Defenses Based On Invalid Assignment

Generally, a debtor may assert against an assignee, all equities or defenses existing against the assignor prior to notice of the assignment.  Thus a debtor may allege any claim that may render the assignment absolutely invalid or ineffective.  The debtor can allege that the assignee has no title or right to sue.  However, if the assignment is effective enough to pass legal title, the debtor cannot introduce defects or objections which merely render the assignment voidable at the option of the assignor or the assignee.[i]

The rationale behind the rule that an obligor may not defend on any ground which renders the assignment voidable alone is that the only interest or right which an obligor of a claim has in the instrument of assignment is to insure himself/herself that he/she will not have to pay the same claim twice.[ii]

The various defenses available to the debtor against an assignee include the defense of failure to provide adequate notice, fraud, and misrepresentation in the creation of an assignment.[iii]  Thus, courts have held that fraudulent “representation that defendant was a bona fide operating corporation authorized to do business in a state and was legally qualified in the state” could constitute a good defense to an assignee’s claim under assignment.[iv]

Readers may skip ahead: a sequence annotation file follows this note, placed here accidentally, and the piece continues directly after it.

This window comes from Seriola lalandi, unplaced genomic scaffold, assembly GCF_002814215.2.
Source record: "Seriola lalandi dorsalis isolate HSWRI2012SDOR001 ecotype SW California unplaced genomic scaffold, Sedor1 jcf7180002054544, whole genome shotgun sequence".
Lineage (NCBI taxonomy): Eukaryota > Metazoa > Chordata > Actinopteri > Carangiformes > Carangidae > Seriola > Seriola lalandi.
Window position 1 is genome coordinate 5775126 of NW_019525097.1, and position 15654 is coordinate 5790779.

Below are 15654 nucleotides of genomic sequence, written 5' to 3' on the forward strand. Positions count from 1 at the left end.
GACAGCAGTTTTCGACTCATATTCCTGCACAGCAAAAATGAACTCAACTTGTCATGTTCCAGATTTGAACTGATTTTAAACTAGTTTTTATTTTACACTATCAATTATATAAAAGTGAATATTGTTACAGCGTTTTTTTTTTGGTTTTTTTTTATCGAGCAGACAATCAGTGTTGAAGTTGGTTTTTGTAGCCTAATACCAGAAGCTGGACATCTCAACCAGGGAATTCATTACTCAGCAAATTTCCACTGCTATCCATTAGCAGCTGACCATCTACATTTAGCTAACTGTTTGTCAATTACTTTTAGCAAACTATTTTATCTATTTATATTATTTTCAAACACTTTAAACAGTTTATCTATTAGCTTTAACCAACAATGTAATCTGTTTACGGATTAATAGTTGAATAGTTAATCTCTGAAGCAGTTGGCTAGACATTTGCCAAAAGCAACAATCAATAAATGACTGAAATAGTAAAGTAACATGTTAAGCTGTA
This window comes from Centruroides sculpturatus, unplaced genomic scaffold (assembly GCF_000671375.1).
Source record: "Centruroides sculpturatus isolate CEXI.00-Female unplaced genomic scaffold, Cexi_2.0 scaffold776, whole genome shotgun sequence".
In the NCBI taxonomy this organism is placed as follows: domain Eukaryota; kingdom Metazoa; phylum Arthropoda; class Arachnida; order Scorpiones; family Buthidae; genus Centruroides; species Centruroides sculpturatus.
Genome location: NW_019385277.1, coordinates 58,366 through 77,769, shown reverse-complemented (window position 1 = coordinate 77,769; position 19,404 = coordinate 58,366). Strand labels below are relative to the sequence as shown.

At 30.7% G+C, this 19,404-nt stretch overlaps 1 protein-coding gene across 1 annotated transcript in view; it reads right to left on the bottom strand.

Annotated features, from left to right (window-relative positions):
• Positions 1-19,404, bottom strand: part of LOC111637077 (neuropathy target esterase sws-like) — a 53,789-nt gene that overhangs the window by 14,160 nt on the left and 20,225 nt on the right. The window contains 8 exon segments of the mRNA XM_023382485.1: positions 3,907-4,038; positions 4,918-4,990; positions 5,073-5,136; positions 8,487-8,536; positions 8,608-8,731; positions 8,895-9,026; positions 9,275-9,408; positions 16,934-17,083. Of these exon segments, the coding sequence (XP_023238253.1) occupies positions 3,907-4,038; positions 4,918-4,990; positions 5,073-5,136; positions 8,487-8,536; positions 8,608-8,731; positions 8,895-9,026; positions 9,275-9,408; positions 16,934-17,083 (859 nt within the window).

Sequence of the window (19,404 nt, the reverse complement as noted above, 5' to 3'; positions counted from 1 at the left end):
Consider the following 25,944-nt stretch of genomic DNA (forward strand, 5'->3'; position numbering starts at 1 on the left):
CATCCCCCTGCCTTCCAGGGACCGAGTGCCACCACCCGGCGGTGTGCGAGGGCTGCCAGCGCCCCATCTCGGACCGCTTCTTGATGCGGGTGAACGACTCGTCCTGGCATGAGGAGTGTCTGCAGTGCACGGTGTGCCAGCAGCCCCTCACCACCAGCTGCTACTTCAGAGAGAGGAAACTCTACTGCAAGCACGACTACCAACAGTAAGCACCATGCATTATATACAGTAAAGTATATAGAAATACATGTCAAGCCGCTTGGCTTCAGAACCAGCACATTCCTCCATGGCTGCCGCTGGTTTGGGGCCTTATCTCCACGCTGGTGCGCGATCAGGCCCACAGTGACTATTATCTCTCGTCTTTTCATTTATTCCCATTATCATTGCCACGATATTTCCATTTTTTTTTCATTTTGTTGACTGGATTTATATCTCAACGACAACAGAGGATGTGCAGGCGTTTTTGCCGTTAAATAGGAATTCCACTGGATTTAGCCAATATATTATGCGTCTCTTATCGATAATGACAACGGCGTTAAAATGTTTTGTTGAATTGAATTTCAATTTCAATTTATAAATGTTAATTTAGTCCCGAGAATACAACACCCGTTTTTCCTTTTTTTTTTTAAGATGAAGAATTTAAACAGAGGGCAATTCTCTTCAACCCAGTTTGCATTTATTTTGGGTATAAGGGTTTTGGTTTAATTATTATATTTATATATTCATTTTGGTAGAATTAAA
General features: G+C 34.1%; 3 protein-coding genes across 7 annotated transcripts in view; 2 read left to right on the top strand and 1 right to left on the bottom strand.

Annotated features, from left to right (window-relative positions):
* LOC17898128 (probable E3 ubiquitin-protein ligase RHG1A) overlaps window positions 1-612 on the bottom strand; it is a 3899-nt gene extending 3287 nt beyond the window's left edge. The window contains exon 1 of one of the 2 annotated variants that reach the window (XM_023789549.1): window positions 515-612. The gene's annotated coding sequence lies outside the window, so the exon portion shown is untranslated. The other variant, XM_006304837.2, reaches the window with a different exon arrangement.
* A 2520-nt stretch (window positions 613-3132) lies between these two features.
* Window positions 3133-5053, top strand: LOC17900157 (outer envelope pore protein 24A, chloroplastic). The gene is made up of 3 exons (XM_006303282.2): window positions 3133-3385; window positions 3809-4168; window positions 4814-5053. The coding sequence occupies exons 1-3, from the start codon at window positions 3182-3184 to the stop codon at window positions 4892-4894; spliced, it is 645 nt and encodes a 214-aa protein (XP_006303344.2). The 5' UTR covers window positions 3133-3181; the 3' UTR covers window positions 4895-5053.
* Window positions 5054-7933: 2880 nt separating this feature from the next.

Courts have further held that defenses of usury, fraud, and unconscionable contract preclude enforcement.[v]  The burden of proof falls on the party alleging fraud or misrepresentation and a party must prove the following elements by clear and convincing evidence:(1) “A representation; (2) its falsity; (3) its materiality; (4) the speaker’s knowledge of its falsity or ignorance of its truth; (5) his intent that it should be acted upon by the person and in the matter reasonably contemplated; (6) the hearer’s ignorance of its falsity; (7) his reliance upon its truth; (8) his right to rely thereon; (9) his consequent and proximate injury.”[vi]  As to the burden of proof, the burden is a “function of the degree of confidence a court should have in the correctness of a factual determination that one has perpetrated a fraud.”[vii]

[i] Glass v. Carpenter, 330 S.W.2d 530 (Tex. Civ. App. San Antonio 1959)

[ii] Tri-Cities Constr., Inc. v. American Nat’l Ins. Co., 523 S.W.2d 426, 430 (Tex. Civ. App. Houston 1st Dist. 1975)

[iii] Fall River Trust Co. v. B. G. Browdy, Inc., 346 Mass. 614 (Mass. 1964)

[iv] Bauer v. Costello, 7 Conn. Supp. 98 (Conn. Super. Ct. 1939)

[v] In re Estate of Vought, 76 Misc. 2d 755 (N.Y. Sur. Ct. 1973), Great Southern Nat’l Bank v. McCullough Environmental Services, Inc., 595 So. 2d 1282, 1288-1289 (Miss. 1992)

[vi] Johnson v. Brewer, 427 So.2d 118, 121 (Miss. 1983)

[vii] Anderson v. Burt, 507 So.2d 32, 38 (Miss. 1987)

Inside Defenses Based On Invalid Assignment